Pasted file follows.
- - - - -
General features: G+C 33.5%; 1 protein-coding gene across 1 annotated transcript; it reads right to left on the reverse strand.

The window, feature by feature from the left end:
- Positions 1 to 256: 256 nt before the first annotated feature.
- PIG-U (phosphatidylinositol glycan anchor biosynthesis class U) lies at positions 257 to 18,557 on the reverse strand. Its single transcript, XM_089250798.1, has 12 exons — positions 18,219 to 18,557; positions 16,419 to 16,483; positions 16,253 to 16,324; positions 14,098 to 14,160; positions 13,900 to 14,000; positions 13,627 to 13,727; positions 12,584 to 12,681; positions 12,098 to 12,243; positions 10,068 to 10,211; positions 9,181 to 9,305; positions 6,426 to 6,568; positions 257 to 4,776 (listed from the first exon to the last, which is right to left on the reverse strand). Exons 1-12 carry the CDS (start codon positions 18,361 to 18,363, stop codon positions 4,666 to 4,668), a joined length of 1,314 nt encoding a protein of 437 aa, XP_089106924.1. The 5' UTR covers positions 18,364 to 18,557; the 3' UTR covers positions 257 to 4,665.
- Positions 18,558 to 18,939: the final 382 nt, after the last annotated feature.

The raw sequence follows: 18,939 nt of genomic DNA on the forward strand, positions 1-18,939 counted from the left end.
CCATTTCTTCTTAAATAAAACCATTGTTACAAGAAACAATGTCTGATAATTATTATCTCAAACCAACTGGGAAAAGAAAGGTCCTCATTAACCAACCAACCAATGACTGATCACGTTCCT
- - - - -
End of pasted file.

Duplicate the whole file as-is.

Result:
General features: G+C 33.5%; 1 protein-coding gene across 1 annotated transcript; it reads right to left on the reverse strand.

The window, feature by feature from the left end:
- Positions 1 to 256: 256 nt before the first annotated feature.
- PIG-U (phosphatidylinositol glycan anchor biosynthesis class U) lies at positions 257 to 18,557 on the reverse strand. Its single transcript, XM_089250798.1, has 12 exons — positions 18,219 to 18,557; positions 16,419 to 16,483; positions 16,253 to 16,324; positions 14,098 to 14,160; positions 13,900 to 14,000; positions 13,627 to 13,727; positions 12,584 to 12,681; positions 12,098 to 12,243; positions 10,068 to 10,211; positions 9,181 to 9,305; positions 6,426 to 6,568; positions 257 to 4,776 (listed from the first exon to the last, which is right to left on the reverse strand). Exons 1-12 carry the CDS (start codon positions 18,361 to 18,363, stop codon positions 4,666 to 4,668), a joined length of 1,314 nt encoding a protein of 437 aa, XP_089106924.1. The 5' UTR covers positions 18,364 to 18,557; the 3' UTR covers positions 257 to 4,665.
- Positions 18,558 to 18,939: the final 382 nt, after the last annotated feature.

The raw sequence follows: 18,939 nt of genomic DNA on the forward strand, positions 1-18,939 counted from the left end.
CCATTTCTTCTTAAATAAAACCATTGTTACAAGAAACAATGTCTGATAATTATTATCTCAAACCAACTGGGAAAAGAAAGGTCCTCATTAACCAACCAACCAATGACTGATCACGTTCCT